Tuesday, June 10, 2008

The Book of Lost Things by John Connolly

Wow. What an amazing book. Honestly, I haven't read anything this fantastical, clever, and touching since I opened the first Harry Potter book years and years ago. With that in mind, this is definitely NOT Harry Potter.
Set in England during WWII, this is a classic "hero's journey" story of a 12-year old boy who's mother has just died. Steeped in grief, he becomes lost in the stories his mother used to tell him when he was a child - fairytales, folk tales, myths. When his father remarries and has another son, David finds himself falling prey to sudden blackouts and the ability to hear books conversing amongst themselves. Before he realizes what is happening, he finds himself plunged into a strange, dangerous world (a la Pan's Labyrinth.)

This book isn't for the faint-hearted. Although it is essentially about the vital role stories play in our lives, David's journey takes him to the darkest reaches of fairy tales and the secret nightmares we all harbor in the recesses of our minds. It is a transformative coming of age story, and Connolly delivers to the last page. I found myself enraptured by the adventure and smiling as the author gave me a new twist in the story I hadn't been expecting.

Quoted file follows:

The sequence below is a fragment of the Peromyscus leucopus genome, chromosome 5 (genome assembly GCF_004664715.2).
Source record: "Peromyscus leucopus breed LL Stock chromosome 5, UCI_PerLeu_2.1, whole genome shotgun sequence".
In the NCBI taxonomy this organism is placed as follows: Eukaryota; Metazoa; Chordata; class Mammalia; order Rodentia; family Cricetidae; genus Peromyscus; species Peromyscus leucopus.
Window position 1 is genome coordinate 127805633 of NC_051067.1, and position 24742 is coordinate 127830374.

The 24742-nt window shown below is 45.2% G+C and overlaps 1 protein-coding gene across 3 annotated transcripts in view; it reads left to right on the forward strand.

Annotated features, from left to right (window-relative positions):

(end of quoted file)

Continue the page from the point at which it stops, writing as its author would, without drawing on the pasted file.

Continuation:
I can't say it enough. This one is a definite must-read for Dad. Becky, you might enjoy it (if you can make it past the squeamish stuff.) Mom, probably pass. While reading this, I was also reminded of Neil Gaiman's "Coraline" which was also impressive. I finished it last year during the blog drought. But if you enjoy this one (and I know you will), check out "Coraline." You'll be glad you did.

1 comment:

Dave said...

Amanda gave me this book for Christmas because I had not read it since this June posting. Wow, she got it just right. Although it is filled with modified fairy tale stories as you follow the main character through his adventure, this is not a child's book nor is it escapist literature. The opening chapters where the boy looses his mother and encounters anger and a form of madness as his father attempts to move on with his life are as true a human description as you will find anywhere. The ending also was a tear-jerker in a good way. Amanda's recommendations of who might like the book are good ones. Enjoy.